Older generations describe young people they deem precocious as ‘Drei-Käse-Hoch’. Three-cheese-high conjures the image of three cheese wheels lying on top of each other, tall enough to match a person’s height. In fact, the origin of the joking name has something to do with it. In the 18th century, they measured the size of children by placing them next to cheese wheels, so the word came up.

Sesselfurzer is a funny german insult

Sesselpupser

One of my absolute favorite words. “Sesselfurzer” roughly means armchair farting, and means someone who does a sedentary job all day long and does not do any physical work. It also describes that within this sedentary and mostly administrative work they give no great performance to the company; they just fart in their chairs all day. 

Lackapemonkey

Lackaffe

A monkey with patent leather shoes is the German equivalent of Flash Harry. Picture a man who pays a little too much attention to his appearance and holds his head high. Are you rethinking those patent leather shoes now? 

Never forget the Turnbeutel

Turnbeutelvergesser

In Germany, every pupil brings his or her own gym clothes to sport classes in their gym bags. Those who have forgotten them are not allowed to take part in lessons and sit on the bench at the edge of the playground. Pupils to whom this happens more often are called “Turnbeutelvergesser”, literally gym bag forgetters. With the insult comes the accusation that the person actually doesn’t like doing sports and is just lazy. People who act like that in everyday life and not just in sports lessons are called “Turnbeutelvergesser”.

Aspargus is the most insulting vegetable in the german language

Spargeltarzan

The combination of the words asparagus and Tarzan are particularly funny, as they seem completely arbitrary at first sight and that is probably what makes the joke. Asparagus Tarzan is used to refer to young men who are very thin but act like big apes.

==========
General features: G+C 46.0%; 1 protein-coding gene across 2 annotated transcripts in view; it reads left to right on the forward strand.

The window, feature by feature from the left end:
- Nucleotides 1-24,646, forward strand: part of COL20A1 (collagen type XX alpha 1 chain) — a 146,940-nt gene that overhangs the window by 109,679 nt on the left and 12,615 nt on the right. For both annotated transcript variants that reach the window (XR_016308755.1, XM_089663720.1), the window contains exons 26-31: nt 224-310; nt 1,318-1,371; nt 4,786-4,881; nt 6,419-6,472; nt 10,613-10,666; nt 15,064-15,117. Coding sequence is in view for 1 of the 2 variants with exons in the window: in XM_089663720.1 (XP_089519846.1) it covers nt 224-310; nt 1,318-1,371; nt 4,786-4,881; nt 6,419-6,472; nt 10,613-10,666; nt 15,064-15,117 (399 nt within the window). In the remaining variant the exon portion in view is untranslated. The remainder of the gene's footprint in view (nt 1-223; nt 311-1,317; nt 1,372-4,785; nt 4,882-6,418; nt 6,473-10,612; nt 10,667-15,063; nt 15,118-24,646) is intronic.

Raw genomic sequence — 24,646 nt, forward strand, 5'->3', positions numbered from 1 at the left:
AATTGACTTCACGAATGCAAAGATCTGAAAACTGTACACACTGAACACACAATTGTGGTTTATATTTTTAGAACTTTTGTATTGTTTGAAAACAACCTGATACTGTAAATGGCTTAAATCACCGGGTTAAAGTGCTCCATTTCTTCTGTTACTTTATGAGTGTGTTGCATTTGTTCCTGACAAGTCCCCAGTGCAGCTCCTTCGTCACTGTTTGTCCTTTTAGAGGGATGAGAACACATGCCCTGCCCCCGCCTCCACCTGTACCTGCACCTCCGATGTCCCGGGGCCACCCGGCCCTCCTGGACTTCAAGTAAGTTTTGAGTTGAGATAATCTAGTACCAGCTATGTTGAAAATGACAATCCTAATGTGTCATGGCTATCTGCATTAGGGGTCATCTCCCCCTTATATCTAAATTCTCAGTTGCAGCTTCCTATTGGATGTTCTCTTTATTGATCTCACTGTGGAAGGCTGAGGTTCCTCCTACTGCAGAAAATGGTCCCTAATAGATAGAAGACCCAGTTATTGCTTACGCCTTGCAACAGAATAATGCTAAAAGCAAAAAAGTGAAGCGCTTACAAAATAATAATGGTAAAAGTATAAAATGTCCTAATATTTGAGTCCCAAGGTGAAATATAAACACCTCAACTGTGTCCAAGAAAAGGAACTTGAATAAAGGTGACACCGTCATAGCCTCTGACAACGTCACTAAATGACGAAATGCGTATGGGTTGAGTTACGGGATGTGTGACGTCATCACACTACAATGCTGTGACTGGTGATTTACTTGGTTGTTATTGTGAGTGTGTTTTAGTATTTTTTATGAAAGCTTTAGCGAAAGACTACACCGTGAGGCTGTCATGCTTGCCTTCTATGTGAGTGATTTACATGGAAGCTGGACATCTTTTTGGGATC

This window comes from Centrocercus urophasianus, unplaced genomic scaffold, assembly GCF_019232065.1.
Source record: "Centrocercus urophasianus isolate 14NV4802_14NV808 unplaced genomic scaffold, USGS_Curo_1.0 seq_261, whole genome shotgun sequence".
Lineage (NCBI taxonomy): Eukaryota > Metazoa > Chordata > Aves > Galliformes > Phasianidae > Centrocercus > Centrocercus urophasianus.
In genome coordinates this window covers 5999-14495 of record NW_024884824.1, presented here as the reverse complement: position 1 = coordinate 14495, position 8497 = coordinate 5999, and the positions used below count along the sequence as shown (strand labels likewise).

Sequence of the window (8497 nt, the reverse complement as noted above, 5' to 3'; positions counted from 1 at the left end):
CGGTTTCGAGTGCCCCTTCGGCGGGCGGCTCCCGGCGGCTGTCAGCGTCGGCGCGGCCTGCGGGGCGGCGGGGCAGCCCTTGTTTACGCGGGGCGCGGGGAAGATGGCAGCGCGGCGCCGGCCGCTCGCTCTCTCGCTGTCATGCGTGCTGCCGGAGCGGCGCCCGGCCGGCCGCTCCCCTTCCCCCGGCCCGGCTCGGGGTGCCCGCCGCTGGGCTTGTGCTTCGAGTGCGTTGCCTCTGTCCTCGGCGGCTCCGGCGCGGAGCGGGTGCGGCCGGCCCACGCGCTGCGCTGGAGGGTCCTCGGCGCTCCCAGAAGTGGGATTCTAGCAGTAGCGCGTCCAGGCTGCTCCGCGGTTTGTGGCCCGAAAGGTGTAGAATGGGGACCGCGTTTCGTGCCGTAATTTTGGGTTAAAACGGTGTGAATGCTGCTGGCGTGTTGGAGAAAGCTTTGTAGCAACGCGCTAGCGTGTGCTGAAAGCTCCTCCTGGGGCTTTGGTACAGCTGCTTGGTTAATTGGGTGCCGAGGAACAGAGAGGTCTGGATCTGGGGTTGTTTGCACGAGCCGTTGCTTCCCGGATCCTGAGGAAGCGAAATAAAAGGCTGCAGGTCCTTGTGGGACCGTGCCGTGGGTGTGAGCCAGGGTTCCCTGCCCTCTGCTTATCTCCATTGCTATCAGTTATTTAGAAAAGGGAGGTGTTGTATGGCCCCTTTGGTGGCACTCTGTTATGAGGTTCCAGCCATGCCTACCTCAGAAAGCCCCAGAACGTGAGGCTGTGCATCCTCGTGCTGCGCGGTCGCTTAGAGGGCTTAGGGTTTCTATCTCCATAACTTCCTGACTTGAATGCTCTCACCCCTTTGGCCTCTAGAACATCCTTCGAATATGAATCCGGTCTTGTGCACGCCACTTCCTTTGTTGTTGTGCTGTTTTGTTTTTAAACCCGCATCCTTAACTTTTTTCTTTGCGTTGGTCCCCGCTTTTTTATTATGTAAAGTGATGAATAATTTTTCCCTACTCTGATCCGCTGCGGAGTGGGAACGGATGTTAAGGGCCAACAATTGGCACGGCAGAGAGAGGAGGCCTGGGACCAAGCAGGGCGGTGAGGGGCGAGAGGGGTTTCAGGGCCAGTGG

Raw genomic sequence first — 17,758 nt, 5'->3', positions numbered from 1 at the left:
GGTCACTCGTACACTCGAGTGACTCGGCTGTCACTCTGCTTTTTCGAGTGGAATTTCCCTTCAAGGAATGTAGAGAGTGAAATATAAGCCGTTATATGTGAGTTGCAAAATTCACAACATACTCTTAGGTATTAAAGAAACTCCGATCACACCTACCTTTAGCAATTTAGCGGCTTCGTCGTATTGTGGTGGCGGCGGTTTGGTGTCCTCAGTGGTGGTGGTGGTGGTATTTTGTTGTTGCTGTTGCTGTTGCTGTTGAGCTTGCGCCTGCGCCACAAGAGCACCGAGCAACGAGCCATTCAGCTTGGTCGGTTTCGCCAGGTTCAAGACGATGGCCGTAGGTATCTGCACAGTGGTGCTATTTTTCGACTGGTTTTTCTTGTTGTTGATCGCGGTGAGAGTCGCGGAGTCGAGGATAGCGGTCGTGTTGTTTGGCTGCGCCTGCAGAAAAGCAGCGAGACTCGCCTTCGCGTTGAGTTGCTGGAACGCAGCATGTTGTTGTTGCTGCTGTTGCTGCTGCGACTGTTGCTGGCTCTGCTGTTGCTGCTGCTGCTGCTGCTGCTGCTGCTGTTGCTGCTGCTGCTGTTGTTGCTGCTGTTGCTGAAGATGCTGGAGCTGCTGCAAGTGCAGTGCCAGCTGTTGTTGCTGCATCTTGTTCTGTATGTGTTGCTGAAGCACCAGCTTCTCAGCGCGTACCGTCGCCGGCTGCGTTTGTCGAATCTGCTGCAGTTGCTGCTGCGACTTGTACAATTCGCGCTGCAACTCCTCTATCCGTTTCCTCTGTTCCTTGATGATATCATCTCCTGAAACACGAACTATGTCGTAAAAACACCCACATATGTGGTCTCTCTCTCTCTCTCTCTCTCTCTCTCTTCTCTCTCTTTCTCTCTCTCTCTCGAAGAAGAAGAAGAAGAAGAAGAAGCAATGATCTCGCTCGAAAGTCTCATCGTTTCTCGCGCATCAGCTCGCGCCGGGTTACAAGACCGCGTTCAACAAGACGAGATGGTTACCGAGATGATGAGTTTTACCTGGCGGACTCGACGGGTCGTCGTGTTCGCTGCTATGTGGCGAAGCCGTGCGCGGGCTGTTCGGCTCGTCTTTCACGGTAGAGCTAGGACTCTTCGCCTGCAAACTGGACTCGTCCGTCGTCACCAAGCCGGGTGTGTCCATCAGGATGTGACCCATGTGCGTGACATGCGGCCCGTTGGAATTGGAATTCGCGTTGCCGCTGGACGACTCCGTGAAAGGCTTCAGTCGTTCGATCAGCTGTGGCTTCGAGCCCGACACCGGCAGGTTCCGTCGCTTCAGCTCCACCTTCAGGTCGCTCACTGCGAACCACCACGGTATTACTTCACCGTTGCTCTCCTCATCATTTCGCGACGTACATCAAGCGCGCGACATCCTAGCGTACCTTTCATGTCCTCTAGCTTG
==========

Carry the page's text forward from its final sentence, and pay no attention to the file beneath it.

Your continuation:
Flachzange is funny german insult

Flachzange

In Germany the insult “Flachzange” became known through Dr. Cox from Scrubs. He uses it at every opportunity for the protagonist JD when he does something stupid, when he does something good or even when he does nothing at all. Translated, it means flat pliers. We don’t know exactly what the offending part is, maybe it’s like the Germans use the word dull for stupid. Anyway, it is a winged word and sounds great.

A insulted orange in Germany

Landpomeranze

Landpomeranze is a highly interesting term for someone from the country who is not yet very familiar with the city. The word is an invention of 18th-century students, who gave this fixed term to younger students. Pomeranze is the German word for bitter orange. It refers to the pink cheeks of the naïve newcomers and could perhaps be translated as Freshman in a student context. Nowadays the insult is perhaps a bit outdated, but here and there you can still hear it, especially in Berlin.

Language is a great testimony of culture. If you want to understand a people properly, its views, its way of thinking, you should definitely also deal with its insults and humor. 

Germans do not tend to insult each other often or aggressively. When they consider someone with a saying, they usually mean it in a friendly way.

German words can seem funny to the untrained eye because of their length and unusual combinations. But as you’ve seen, these ridiculous German words are impressive for their strange logic, which is what makes them funny.